When their teachers call our homes, reporting absences and erratic behavior, we tell them we know nothing.
We don’t tell them about the relief we felt, the collective exhale we sighed, when our daughters began to show an interest in that singing show. Any mother would prefer it to the sort of reality TV where scantily clad women compete for male attention, the only kind of reality TV that seemed to be on those days. In fact, we were so relieved that their interest was piqued by something so wholesome, so normal, that we even encouraged them to watch it, taking turns hosting view-parties, providing them snacks and beverages, letting them stay up late and sleep through their morning classes. When our daughters began to idolize Marcella, the soulful contestant who wore cardigans and long skirts, with messy, braided hair and eyes so light that, through the TV, it looked like she had only pupils, we thought it was nice that they had a modestly dressed, talented, and naturally beautiful woman to look up to.
When the police come knocking on our doors, their uniforms freshly pressed, smelling of both starch and mildew, we tell them we know nothing.
We don’t tell them that the song, Marcella’s song, was catchy. It was so catchy that we would find ourselves humming it as we did the dishes, as we bought the groceries. A touch of magic, my sweet divine, oh darling, I’ll make you mine. We don’t tell them that, as much as our daughters enjoyed the show, we enjoyed it too, stealing glances at the television above their heads, eagerly watching Marcella enchant the judges with her deep voice, night after night after night.
When our neighbors gossip in grocery lines, whispering what they’d heard second- and third-hand, and look at us, expectantly, to contribute, we tell them we know nothing.
We don’t tell them how our daughters’ idealization soon grew to obsession, and we smiled, remembering what it was like to be teenage girls and to feel a part of something. When they stopped straightening their hair and chose instead to wear it loose, with intricately woven braids peeking through their ringlets, the way Marcella wore hers, we thought it was lovely that they were wearing their hair natural, that they had stopped bleaching it to try to look like whichever celebrity was frequenting the covers of the tabloids those days. We even helped them braid the back of their heads, those tricky areas they couldn’t reach.
When the reporter from the local newspaper approaches us for an interview, begging for a quote to use in her piece, asking us questions about corpses with bite marks and empty eye sockets, we tell her we know nothing.
We don’t tell her that, when our daughters threw away their denim shorts and crop tops, we were the ones who bought them long, silk skirts, in the same shade of baby blue that Marcella wore each night. They started covering their shoulders with scarfs and cardigans, leaving only the skin on their faces exposed, and we thought it was wonderful that their role model was so modestly dressed.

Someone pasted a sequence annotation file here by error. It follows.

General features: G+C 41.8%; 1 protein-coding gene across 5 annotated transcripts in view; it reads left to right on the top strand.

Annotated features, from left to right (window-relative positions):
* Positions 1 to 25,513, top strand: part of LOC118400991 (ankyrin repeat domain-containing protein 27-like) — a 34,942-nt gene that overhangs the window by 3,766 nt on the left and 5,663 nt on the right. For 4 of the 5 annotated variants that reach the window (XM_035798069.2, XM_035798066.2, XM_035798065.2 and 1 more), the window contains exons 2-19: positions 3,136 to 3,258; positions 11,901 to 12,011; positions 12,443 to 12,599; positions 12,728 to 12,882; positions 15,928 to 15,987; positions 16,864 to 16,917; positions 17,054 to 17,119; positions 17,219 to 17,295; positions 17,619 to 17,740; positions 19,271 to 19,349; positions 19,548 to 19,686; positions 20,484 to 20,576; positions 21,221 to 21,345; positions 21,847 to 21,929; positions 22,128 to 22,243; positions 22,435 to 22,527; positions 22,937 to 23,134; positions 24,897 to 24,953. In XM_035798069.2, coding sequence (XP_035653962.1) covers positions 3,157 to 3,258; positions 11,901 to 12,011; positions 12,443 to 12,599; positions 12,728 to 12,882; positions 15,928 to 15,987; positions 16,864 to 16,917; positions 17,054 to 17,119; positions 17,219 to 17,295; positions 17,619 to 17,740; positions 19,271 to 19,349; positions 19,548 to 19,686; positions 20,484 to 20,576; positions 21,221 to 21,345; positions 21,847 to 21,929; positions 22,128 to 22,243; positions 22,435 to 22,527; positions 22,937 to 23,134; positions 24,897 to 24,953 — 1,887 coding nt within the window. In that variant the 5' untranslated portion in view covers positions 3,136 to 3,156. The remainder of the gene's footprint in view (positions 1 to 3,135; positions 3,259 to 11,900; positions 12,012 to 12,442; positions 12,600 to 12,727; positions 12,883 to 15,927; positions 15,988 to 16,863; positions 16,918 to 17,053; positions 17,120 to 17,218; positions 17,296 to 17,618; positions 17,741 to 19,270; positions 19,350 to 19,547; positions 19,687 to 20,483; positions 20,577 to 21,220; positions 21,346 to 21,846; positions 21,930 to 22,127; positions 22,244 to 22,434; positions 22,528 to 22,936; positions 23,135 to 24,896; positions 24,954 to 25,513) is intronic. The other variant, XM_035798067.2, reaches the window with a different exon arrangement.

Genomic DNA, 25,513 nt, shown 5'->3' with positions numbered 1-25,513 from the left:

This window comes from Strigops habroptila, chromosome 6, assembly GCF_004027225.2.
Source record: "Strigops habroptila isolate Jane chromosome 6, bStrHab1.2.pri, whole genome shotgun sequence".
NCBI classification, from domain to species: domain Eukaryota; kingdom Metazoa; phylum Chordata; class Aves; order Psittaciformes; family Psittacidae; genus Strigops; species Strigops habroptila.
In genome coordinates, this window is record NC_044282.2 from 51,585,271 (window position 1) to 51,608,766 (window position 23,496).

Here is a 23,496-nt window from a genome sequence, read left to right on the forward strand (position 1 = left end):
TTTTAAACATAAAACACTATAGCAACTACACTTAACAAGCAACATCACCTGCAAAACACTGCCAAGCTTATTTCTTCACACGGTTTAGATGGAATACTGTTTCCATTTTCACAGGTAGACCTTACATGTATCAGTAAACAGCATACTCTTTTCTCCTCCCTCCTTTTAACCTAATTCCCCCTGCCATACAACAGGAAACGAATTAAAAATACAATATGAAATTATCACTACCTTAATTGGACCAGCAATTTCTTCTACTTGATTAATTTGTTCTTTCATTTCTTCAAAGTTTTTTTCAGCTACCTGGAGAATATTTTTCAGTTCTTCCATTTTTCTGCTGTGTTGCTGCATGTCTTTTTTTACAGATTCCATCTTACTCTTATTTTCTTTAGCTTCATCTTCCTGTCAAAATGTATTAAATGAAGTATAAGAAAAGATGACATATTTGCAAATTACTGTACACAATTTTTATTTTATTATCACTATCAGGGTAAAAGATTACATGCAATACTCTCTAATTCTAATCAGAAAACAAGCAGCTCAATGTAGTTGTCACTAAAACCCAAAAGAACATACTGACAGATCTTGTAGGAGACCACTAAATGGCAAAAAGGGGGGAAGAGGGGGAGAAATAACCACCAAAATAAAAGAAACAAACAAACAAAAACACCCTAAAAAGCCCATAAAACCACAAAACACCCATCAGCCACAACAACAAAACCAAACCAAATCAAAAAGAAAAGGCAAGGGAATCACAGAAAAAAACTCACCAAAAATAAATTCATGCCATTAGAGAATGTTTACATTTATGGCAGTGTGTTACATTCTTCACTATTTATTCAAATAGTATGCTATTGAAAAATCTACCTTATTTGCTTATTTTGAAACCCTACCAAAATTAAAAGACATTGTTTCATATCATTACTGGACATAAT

When the detective from out of town meets us at the station, showing us photographs of what remained of the sixteen men from the next county over, demanding to know what we know, we tell him we know nothing.
We don’t tell him that, not long after the show ended, our daughters’ eyes started fading, first to a sandy brown, then to an ashen gray, then finally to a hue so light that the whites and the irises were muddled together, indistinguishable. And when they looked at us, with those pale eyes, and told us to take them away from the city, to drive them to the mountains, that they were going to meet Marcella, that she would be waiting for them, we packed them overnight bags and sandwiches. We thought it was good that they were seeing more of the world.
And when the victims’ families appear on the news, begging anyone who knows anything to come forward, to do right, to bring the monsters who did this to justice, we change the channel, back to re-runs of that old singing show, that old star, what was her name again? Marcy? Marsha? Marcella— that’s it. Whatever happened to her, anyway?
Watching her sing feels like recalling a dream we had, a long time ago. She reminds us of something so familiar, like a word we can’t place, or a nostalgic scent from a childhood memory that always seems just out of reach. We’d always dreamed of having daughters one day, and if we had, wouldn’t we want them to be just like her? Modestly dressed, talented, and so naturally beautiful.
Mali Schaeffer is a student of the UCLA Writers’ Program. She lives and writes in San Francisco, although she spends most of her time imagining other worlds entirely. Her work has been nominated for the James Kirkwood Literary Prize.
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